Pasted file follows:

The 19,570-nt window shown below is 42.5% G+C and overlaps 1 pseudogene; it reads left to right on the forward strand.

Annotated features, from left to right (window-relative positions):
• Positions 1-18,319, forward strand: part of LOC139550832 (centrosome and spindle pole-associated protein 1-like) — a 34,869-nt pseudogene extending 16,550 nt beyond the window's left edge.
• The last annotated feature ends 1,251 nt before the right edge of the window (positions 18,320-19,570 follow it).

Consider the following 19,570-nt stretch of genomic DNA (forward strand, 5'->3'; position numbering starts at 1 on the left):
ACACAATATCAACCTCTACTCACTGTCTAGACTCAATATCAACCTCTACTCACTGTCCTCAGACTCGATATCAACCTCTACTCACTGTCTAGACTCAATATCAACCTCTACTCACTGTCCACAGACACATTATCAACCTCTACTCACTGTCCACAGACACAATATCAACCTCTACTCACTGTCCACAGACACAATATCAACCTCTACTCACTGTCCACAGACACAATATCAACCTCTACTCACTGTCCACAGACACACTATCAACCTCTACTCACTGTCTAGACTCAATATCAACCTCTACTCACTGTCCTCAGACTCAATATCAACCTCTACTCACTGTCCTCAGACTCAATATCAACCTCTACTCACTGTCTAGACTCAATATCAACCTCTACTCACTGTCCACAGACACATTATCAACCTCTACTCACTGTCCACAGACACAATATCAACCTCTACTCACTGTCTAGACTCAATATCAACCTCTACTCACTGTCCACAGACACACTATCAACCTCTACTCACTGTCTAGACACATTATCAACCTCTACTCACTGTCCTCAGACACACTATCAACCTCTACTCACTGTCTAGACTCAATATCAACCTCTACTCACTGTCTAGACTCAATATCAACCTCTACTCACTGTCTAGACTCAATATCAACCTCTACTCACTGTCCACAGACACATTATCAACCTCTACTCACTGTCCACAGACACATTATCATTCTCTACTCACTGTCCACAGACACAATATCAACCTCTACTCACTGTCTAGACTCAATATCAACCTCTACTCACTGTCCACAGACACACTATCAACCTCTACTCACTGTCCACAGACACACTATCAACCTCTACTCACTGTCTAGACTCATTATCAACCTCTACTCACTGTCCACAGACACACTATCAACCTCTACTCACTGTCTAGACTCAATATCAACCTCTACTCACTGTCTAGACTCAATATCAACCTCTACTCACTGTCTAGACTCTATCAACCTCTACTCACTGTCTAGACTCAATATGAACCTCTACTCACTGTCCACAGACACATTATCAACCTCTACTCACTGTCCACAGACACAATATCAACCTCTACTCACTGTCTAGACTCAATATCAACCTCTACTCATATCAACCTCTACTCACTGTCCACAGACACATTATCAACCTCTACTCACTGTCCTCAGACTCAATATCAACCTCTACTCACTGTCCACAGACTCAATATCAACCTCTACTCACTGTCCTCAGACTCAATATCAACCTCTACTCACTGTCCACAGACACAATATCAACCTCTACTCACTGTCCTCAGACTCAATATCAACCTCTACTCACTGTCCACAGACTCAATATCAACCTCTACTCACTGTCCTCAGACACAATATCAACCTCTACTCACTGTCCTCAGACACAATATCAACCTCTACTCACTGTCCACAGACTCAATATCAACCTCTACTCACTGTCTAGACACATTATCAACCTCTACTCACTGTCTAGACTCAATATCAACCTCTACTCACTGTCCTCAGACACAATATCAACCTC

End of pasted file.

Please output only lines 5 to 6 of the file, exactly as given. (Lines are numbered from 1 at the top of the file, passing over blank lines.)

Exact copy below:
Consider the following 19,570-nt stretch of genomic DNA (forward strand, 5'->3'; position numbering starts at 1 on the left):
ACACAATATCAACCTCTACTCACTGTCTAGACTCAATATCAACCTCTACTCACTGTCCTCAGACTCGATATCAACCTCTACTCACTGTCTAGACTCAATATCAACCTCTACTCACTGTCCACAGACACATTATCAACCTCTACTCACTGTCCACAGACACAATATCAACCTCTACTCACTGTCCACAGACACAATATCAACCTCTACTCACTGTCCACAGACACAATATCAACCTCTACTCACTGTCCACAGACACACTATCAACCTCTACTCACTGTCTAGACTCAATATCAACCTCTACTCACTGTCCTCAGACTCAATATCAACCTCTACTCACTGTCCTCAGACTCAATATCAACCTCTACTCACTGTCTAGACTCAATATCAACCTCTACTCACTGTCCACAGACACATTATCAACCTCTACTCACTGTCCACAGACACAATATCAACCTCTACTCACTGTCTAGACTCAATATCAACCTCTACTCACTGTCCACAGACACACTATCAACCTCTACTCACTGTCTAGACACATTATCAACCTCTACTCACTGTCCTCAGACACACTATCAACCTCTACTCACTGTCTAGACTCAATATCAACCTCTACTCACTGTCTAGACTCAATATCAACCTCTACTCACTGTCTAGACTCAATATCAACCTCTACTCACTGTCCACAGACACATTATCAACCTCTACTCACTGTCCACAGACACATTATCATTCTCTACTCACTGTCCACAGACACAATATCAACCTCTACTCACTGTCTAGACTCAATATCAACCTCTACTCACTGTCCACAGACACACTATCAACCTCTACTCACTGTCCACAGACACACTATCAACCTCTACTCACTGTCTAGACTCATTATCAACCTCTACTCACTGTCCACAGACACACTATCAACCTCTACTCACTGTCTAGACTCAATATCAACCTCTACTCACTGTCTAGACTCAATATCAACCTCTACTCACTGTCTAGACTCTATCAACCTCTACTCACTGTCTAGACTCAATATGAACCTCTACTCACTGTCCACAGACACATTATCAACCTCTACTCACTGTCCACAGACACAATATCAACCTCTACTCACTGTCTAGACTCAATATCAACCTCTACTCATATCAACCTCTACTCACTGTCCACAGACACATTATCAACCTCTACTCACTGTCCTCAGACTCAATATCAACCTCTACTCACTGTCCACAGACTCAATATCAACCTCTACTCACTGTCCTCAGACTCAATATCAACCTCTACTCACTGTCCACAGACACAATATCAACCTCTACTCACTGTCCTCAGACTCAATATCAACCTCTACTCACTGTCCACAGACTCAATATCAACCTCTACTCACTGTCCTCAGACACAATATCAACCTCTACTCACTGTCCTCAGACACAATATCAACCTCTACTCACTGTCCACAGACTCAATATCAACCTCTACTCACTGTCTAGACACATTATCAACCTCTACTCACTGTCTAGACTCAATATCAACCTCTACTCACTGTCCTCAGACACAATATCAACCTC